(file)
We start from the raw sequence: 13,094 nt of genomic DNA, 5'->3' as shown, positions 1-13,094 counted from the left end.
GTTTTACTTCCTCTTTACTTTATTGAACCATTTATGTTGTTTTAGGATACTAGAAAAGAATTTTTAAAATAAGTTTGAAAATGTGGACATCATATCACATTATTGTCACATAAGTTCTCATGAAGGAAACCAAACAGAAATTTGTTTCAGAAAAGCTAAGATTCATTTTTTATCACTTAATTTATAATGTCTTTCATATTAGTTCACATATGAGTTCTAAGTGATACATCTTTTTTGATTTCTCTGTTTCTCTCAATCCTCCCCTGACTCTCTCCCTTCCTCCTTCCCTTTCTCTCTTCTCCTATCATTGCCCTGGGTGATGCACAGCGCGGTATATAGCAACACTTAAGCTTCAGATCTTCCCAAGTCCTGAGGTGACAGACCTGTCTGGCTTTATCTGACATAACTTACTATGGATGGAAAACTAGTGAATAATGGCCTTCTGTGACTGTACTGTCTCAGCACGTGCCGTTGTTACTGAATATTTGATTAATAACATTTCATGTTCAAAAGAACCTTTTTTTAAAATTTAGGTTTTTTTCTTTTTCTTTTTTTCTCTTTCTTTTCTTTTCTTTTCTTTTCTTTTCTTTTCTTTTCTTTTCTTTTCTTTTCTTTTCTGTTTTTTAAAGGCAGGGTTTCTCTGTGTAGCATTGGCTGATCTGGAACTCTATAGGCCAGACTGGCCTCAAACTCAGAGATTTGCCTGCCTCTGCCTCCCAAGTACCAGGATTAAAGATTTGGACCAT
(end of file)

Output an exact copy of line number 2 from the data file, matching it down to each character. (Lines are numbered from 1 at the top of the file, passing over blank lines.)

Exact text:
GTTTTACTTCCTCTTTACTTTATTGAACCATTTATGTTGTTTTAGGATACTAGAAAAGAATTTTTAAAATAAGTTTGAAAATGTGGACATCATATCACATTATTGTCACATAAGTTCTCATGAAGGAAACCAAACAGAAATTTGTTTCAGAAAAGCTAAGATTCATTTTTTATCACTTAATTTATAATGTCTTTCATATTAGTTCACATATGAGTTCTAAGTGATACATCTTTTTTGATTTCTCTGTTTCTCTCAATCCTCCCCTGACTCTCTCCCTTCCTCCTTCCCTTTCTCTCTTCTCCTATCATTGCCCTGGGTGATGCACAGCGCGGTATATAGCAACACTTAAGCTTCAGATCTTCCCAAGTCCTGAGGTGACAGACCTGTCTGGCTTTATCTGACATAACTTACTATGGATGGAAAACTAGTGAATAATGGCCTTCTGTGACTGTACTGTCTCAGCACGTGCCGTTGTTACTGAATATTTGATTAATAACATTTCATGTTCAAAAGAACCTTTTTTTAAAATTTAGGTTTTTTTCTTTTTCTTTTTTTCTCTTTCTTTTCTTTTCTTTTCTTTTCTTTTCTTTTCTTTTCTTTTCTTTTCTTTTCTTTTCTGTTTTTTAAAGGCAGGGTTTCTCTGTGTAGCATTGGCTGATCTGGAACTCTATAGGCCAGACTGGCCTCAAACTCAGAGATTTGCCTGCCTCTGCCTCCCAAGTACCAGGATTAAAGATTTGGACCAT